Arbutus menziesii “Madrone/Arbutus” Ericaceae

Point Defiance Park, Tacoma, WA
May 5, 2012
Robert Niese

This is one of my favorite PNW endemics. The bark can be collected and steeped in a tea to treat stomach aches, cramps, or sore throats. The berries can be chewed to suppress hunger or fermented into a cider. The wood of madrone is beautiful and dense making it excellent for kinds of projects. Madrone’s thick, evergreen leaves are resistant to water loss make the species well adapted for coastal and dry environments throughout the PNW.

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Arbutus menziesii “Madrone/Arbutus” Ericaceae

Point Defiance Park, Tacoma, WA
May 5, 2012
Robert Niese

This is one of my favorite PNW endemics. These bark peels can be collected and steeped in a tea to treat stomach aches, cramps, or sore throats. The berries can be chewed to suppress hunger or fermented into a cider. The wood of madrone is beautiful and dense making it excellent for kinds of projects. Madrone’s thick, evergreen leaves are resistant to water loss make the species well adapted for coastal and dry environments throughout the PNW.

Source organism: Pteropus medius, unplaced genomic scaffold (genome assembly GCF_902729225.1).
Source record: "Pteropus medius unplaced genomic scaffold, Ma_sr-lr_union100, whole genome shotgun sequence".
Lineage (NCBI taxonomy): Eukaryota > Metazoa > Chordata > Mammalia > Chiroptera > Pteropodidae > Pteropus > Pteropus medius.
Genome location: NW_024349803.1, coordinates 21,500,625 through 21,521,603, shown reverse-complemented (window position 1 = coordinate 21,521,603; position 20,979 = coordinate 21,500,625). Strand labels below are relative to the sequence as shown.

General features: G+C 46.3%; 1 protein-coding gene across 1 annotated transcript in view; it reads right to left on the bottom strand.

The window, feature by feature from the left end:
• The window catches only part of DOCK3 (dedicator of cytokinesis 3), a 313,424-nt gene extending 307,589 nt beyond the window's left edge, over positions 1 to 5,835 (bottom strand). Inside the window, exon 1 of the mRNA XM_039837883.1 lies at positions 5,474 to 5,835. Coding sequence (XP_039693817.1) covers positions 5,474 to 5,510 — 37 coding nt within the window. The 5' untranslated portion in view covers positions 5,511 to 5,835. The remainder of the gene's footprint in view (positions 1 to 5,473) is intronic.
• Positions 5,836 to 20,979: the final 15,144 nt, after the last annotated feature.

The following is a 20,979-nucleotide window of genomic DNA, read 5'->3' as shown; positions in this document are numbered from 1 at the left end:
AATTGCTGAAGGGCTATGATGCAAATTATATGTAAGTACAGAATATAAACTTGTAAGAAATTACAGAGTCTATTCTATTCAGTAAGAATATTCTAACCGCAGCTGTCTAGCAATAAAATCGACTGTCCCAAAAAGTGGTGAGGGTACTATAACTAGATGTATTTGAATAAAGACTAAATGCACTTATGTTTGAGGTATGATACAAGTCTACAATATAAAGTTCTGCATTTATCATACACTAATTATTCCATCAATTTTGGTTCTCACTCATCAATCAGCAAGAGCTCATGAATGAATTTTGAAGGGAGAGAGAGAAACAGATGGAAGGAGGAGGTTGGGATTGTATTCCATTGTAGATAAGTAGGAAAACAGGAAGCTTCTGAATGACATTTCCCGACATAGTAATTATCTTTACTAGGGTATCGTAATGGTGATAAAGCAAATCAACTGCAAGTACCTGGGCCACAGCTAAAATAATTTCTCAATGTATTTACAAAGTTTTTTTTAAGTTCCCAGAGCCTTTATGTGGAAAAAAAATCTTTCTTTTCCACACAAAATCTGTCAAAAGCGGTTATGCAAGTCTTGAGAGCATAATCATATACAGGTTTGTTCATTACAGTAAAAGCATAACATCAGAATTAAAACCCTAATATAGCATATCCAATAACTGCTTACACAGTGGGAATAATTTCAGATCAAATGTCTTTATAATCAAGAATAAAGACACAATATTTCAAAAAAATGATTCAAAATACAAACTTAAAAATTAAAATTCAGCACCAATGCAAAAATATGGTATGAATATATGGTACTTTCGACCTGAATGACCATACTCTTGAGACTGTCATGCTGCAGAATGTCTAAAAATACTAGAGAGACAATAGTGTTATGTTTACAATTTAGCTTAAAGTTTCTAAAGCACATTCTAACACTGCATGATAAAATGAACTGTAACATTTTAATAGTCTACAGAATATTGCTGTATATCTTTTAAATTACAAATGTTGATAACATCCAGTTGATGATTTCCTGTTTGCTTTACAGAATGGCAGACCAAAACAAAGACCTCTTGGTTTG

Arctostaphylos uva-ursi “Bearberry/Kinnikinnick” Ericaceae

Lolo National Forest, Bitterroot Mountains, MT
April 18, 2015
Robert Niese

Bearberry is a ubiquitous, vining Ericad here in the pinelands of the eastern PNW. The dried leaves of this plant are very popular in traditional Native American smoking mixtures. The dried leaves are also used in teas to treat mild urinary tract problems.

Moneses uniflora “Single-delight” Ericaceae

Olympic National Park, WA
June 1, 2013
Robert Niese

This unique Ericad is found in moist coniferous forests across the northern hemisphere and is the sole member of its genus. It truly is delightful!

Elliottia pyroliflora “Copperbush” Ericaceae

Mount Rainier National Park, WA
August 9, 2013
Robert Niese

Copperbush is a member of the blueberry family and is a PNW endemic (west of the Cascades). These deciduous shrubs tend to grow in wet, boggy regions around mountain streams and lakes.